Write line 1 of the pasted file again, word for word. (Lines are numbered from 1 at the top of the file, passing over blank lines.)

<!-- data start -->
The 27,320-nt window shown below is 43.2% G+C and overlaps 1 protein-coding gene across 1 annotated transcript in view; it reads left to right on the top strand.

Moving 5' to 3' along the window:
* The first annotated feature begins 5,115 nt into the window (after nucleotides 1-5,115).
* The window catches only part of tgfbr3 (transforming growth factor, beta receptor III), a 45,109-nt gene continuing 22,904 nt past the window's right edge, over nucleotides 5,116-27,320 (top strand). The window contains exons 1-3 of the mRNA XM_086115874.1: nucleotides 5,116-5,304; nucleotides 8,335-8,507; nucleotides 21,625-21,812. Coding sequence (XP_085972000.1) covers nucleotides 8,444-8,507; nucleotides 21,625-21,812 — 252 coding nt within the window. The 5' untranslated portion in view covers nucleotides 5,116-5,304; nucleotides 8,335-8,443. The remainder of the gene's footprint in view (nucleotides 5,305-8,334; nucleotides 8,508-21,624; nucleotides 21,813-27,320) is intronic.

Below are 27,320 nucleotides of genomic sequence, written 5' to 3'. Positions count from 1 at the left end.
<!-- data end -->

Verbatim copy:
The 27,320-nt window shown below is 43.2% G+C and overlaps 1 protein-coding gene across 1 annotated transcript in view; it reads left to right on the top strand.